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The stinging cold slipped through her fingers, but she barely felt it, let alone knew that she was kne
“}ading it like her mum would when she moulded flour into dough. The milky-white blanket pooled all around Jen, yet she took no notice of how she was buried so far underneath that the weight of the layer of snow pinned her down, clasped tight to her legs. All she could see was the back of her eyelids. All she could hear was the howl of the wind as it thrashed against her. All she could feel was fear, tying her gut in knots like she was made of nothing more than string. 

Although every limb weighed like lead, Jen managed to lift her arms up to cover her face from the biting blast. She peeled her eyes open the slightest fraction, catching the warm red of her jacket that clashed with the blinding white everywhere else. She was just the slightest smudge on a blank canvas. A lone speck on the page. She was certain that no one would find her, no matter how hard they squinted. She may have been cased in flaming red, but beneath those layers she was invisible. Her waxen complexion and empty gaze made sure of that.

She’d seen the way the other kids at school looked straight through her.

She’d noticed when she brushed past them, they seem to give no notice.

She realised she was a ghost to the world.

And now she was going to die because of it.

The feeling pricked every corner of her mind, coursed through every vein in her body, flipped in the pit of her stomach.

This was it.

She tossed her head left and right, as if trying to knock the toxic thought loose, but she could feel the fear spreading like cancer. If it was cancer, would it kill her before she froze to death? Would it be more uncomfortable than this?

She felt the tears swelling, but they never came.


She swallowed the lump in her throat, tasted the ice on her tongue.

This was not it. Could not be it. 

But it was. It was all over.

Aubrey Foster’s world revolved around the amber-eyed girl who always giggled when the same jokes were made, who never ate her broccoli because she believed it hurt the environment. The little girl, who remembered every word to her favourite TV show, but always forgot to unpack the dishwasher when she came home from school. Her little Jen, who insisted that the colour pink should be on every nation’s flag and cried when her doll wasn’t in it’s usual spot on her bedside table. 

Jen. Her life was all about sweet Jen.

Even on Sunday nights, the nights that preceded her early morning shift, Jen would stand in her bedroom doorway chirping ‘mummy’ until she took notice and came running to check what the fuss was about. If she didn’t then she’d come to her, her eyes glazed over and her pale skin flaming.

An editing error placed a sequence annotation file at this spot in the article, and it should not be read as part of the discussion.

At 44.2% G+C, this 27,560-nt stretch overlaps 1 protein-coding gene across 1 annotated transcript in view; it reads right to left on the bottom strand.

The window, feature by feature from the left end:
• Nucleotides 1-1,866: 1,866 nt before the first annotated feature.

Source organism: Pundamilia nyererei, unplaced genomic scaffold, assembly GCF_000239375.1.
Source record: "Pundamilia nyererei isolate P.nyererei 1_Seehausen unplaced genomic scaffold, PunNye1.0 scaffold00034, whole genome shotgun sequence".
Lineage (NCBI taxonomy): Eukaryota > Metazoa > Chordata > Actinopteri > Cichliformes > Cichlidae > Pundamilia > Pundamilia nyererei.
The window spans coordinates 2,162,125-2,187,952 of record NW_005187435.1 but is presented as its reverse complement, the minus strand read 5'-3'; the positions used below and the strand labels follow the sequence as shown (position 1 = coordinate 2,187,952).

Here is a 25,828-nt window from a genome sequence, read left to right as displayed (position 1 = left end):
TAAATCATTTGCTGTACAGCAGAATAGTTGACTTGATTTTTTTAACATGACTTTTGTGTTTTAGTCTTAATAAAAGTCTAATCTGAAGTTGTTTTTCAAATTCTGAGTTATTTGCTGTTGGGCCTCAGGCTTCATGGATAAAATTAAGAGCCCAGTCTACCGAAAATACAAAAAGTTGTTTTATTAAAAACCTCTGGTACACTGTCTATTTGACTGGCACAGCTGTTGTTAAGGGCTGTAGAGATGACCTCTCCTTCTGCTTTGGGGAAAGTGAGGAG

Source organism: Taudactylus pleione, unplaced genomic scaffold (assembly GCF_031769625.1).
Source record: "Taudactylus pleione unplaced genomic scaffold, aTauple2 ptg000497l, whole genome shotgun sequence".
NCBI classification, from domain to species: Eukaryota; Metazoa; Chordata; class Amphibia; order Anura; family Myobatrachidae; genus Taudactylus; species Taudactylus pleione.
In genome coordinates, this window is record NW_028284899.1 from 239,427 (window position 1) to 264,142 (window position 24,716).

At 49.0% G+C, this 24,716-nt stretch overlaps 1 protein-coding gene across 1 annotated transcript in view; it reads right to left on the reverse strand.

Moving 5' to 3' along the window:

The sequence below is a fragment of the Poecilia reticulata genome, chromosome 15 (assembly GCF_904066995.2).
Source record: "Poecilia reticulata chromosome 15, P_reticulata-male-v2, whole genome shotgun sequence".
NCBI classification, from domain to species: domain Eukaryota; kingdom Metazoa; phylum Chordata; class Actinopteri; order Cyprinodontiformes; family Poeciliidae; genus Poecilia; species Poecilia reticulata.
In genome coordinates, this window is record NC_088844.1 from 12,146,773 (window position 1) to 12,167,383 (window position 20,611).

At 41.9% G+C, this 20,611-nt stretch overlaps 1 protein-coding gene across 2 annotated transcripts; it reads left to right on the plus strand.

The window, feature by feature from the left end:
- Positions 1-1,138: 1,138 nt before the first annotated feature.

“You haven’t read me my bedtime story,” she’d whimper faintly. 

This was the routine every Sunday night. Aubrey would be standing over a warm bath of bubbles, dunking glassware and scraping residue off the dinner plates and then she’d hear that fragile cry and her heart would break, but at the same time feel so complete. Most days she’d rush toward the sound, preparing to see her angel struggling to get out of her favoured dress or be rushing around looking for her teddy. But every time she had already tucked herself in, the one-eared bear resting by her shoulder and a book sitting on her lap. One corner of the girl’s mouth lifted, the tiniest pit forming in the corner of her mouth. That’s all it took to make Aubrey’s perfect world.

But tonight, a Sunday night, as she was drying Jen’s Dora mug, she could only hear a deafening silence. 

She waited and listened, dread swarming fast. She heard the tick of the hand swinging an hour past her daughter’s bedtime. She heard the house creaking on it’s arthritic foundations. But no sign of Jen.

She left the half-dried mug on the bench and headed to Jen’s room. Heading through the winding corridor past the family portraits her daughter had painted in art class, she stood in front of Jen’s door, partially shocked that the girl had closed her door. 

She never closed her door, not even when she was getting dressed. 

She rapped a fist on the wood.

No response.

She knocked again, hesitated, then eased the door open. 

Time had frozen like the stray strands stuck to her face. Jen didn’t know how long she’d been out here. She didn’t know how long she had left. 

Violent shivers wracked her body as she squirmed through the icy carpet, trying to drive herself forward when all the frosty gusts pushed her back. It was an effort getting one foot in front of the other. It made her legs ache and her body feel heavy, but she missed her mum so bad. She missed her homemade cinnamon rolls and bedtime stories. She missed her long fingers latched tightly to her own and the warm hugs.